If you are thinking there will not be a full NHL season played this year, where is your marker? Where does it begin and what does it look like to determine how many teams make it into the 2013 Playoffs (under the other assumption that a Lockout is not for a full season)?
Here at On Goal Analysis (OGA) we say the target is the NHL Winter Classic as a face-saving measure for not starting the season on time. (Please forgive us – here is a whole turkey leg instead of just a slice. Just come back to the table and have a seat…) Seeing’s how NHL teams would have averaged right at 32 – to – 33 games by 1 January, viola! A 50 game schedule!
But where does that leave teams? Does 50 games mean something different in terms of where teams are? The answer is yes…
The Eastern Conference at Game 50
Let’s start by looking at where the East stands on average at Game 50 (G50):
From our chart, you can see since the Lockout, your top eight teams in Eastern standings are (in order) NYR, BOS, CAR (because a division winner has to be crowned in the Southeast), PHI, BUF, NJD, OTT and PIT. Said another way, average play to G50 says the playoff picture would likely be NYR vs PIT, BOS vs OTT, CAR vs NJD and PHI vs BUF. Montreal would be less than one OT/SOL out of the playoff picture, that slim margin between the No. 8 and 9 seeds that often occurs.
BUT, if you look at play over the last three years only (which indicates newer winning trends), your top eight teams in Playoff order are: PHI vs NJD; WSH vs TBL; BOS vs BUF; and PIT vs NYR. A difference of two new teams is not unusual from playoff year to playoff year, either. Florida missing the playoffs would be exactly by one OT/SOL.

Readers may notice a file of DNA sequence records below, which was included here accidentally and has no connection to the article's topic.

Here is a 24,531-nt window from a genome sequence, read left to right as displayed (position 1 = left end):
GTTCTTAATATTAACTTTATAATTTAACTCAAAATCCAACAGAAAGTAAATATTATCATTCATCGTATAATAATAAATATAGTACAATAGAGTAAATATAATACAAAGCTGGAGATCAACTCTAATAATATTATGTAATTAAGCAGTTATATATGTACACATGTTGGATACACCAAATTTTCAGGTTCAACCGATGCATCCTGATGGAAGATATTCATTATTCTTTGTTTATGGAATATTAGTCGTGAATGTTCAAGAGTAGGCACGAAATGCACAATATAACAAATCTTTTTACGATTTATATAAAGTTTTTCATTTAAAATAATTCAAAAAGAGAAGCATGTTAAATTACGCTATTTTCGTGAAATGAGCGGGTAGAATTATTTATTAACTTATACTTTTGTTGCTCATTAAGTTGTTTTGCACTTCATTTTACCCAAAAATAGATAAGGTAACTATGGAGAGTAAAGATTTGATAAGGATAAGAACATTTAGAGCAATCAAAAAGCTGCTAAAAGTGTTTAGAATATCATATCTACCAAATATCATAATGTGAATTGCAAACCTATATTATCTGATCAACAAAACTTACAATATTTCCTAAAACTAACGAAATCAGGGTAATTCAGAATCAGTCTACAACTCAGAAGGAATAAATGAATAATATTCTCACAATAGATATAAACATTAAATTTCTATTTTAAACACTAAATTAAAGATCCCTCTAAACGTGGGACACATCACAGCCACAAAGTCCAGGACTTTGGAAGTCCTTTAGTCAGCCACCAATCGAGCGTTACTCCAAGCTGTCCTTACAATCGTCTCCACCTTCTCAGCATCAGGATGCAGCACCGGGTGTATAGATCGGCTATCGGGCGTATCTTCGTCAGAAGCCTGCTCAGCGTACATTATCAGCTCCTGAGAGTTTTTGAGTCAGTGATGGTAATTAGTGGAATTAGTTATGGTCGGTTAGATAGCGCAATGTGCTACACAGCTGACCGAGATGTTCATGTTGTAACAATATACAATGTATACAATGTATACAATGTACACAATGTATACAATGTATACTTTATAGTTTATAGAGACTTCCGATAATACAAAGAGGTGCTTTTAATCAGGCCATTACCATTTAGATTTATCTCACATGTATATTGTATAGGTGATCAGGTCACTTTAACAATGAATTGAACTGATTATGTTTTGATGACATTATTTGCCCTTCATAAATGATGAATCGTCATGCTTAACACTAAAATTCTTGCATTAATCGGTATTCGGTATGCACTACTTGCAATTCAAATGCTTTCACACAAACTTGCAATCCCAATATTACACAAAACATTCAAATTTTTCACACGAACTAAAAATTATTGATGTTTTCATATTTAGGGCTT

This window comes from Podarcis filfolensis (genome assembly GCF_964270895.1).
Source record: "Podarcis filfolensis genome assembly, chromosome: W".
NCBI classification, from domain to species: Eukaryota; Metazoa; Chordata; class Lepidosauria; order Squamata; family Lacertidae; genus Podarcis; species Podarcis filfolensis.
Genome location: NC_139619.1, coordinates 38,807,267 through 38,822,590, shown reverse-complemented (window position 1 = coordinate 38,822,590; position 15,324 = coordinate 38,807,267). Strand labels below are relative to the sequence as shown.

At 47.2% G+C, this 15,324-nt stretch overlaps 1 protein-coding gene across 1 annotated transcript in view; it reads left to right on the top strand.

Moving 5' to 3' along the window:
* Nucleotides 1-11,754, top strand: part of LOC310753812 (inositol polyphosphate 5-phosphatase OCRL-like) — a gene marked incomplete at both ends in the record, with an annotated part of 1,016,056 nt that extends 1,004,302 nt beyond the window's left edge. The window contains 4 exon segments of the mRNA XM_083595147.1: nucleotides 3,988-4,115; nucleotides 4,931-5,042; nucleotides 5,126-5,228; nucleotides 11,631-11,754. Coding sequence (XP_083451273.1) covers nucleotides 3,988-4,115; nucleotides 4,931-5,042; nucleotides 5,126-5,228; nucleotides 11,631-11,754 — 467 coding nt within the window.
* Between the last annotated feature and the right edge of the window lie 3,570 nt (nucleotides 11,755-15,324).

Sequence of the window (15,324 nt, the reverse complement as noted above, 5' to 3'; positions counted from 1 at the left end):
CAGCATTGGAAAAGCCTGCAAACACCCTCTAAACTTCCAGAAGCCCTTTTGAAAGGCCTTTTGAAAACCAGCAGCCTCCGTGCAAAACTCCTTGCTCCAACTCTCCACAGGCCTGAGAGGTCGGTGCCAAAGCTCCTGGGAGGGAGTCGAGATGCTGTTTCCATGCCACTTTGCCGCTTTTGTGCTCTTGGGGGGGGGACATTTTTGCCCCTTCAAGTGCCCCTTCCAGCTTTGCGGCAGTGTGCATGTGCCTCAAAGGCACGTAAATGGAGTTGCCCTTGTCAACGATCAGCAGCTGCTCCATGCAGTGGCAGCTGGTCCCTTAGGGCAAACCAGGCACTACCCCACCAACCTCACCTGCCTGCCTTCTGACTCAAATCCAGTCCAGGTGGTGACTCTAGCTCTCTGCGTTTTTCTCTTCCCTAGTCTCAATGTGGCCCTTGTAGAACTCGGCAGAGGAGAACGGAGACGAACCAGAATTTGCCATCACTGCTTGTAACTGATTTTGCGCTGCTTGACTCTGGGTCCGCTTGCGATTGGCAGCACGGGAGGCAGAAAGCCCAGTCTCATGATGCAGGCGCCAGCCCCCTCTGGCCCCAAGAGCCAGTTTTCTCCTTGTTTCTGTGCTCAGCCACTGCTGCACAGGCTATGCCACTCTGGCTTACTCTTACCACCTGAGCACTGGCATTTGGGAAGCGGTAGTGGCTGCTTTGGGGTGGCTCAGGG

One more interesting note here is that difference over the last three years. Proof that the NHL is adjusting comes from the difference between the average Top 8/Bottom 7’s overall and the last three years’ Top 8/Bottom 7’s. The difference in the Eastern Top 8 average G50 points is a +2.083 between historical and the last three years of play. While they went up that amount (one win plus), the difference in the Bottom 7 average went down -0.993 points. Why is it not simple math? Because a larger chunk of that difference is in the number of three-point games where a team pulls one standings point for an OT or SO loss. And in our book, that is not lazy – that is called parity.
And our estimate is that it will take approximately 52 – 58 points to earn a playoff spot, with indications of contenders coming in strongly by Game 30 – 33.
So how different does the Western Conference look?
The Western Conference at G50
Here is the Western Conference G50 chart:
Post-Lockout ’04, the averages indicate the following playoff matchups: DET vs ANA; SJS vs CHI; VAN vs CGY; and NSH vs DAL. The less-than-one-OT/SOL difference after the No. 8 seed in this case stretches down to COL and MIN. So Nos. 7 – 10 are basically decided by tie-breakers. This proves there is more parity here in the Western Conference than ‘Back East.’
There are the same two, team differences in Playoff matchups if you go to the Last 3 Year averages: VAN vs DAL; DET vs LAK; SJS vs COL; and CHI vs NSH. And again, the difference between LAK, DAL, PHX and STL in the Nos. 7 – 10 positions respectively is tie breakers.
Here, improvement in the Top 8 average between all Post- Lockout ’04 teams and just the last three seasons is about half of the Eastern difference at a +1.054. The Bottom 7’s are a difference of -0.6326 points, or less than an OT/SOL.
And our final estimate is that it will take approximately 54 – 60 points to earn a playoff spot, with indications of contenders coming in strongly by Game 32 – 35.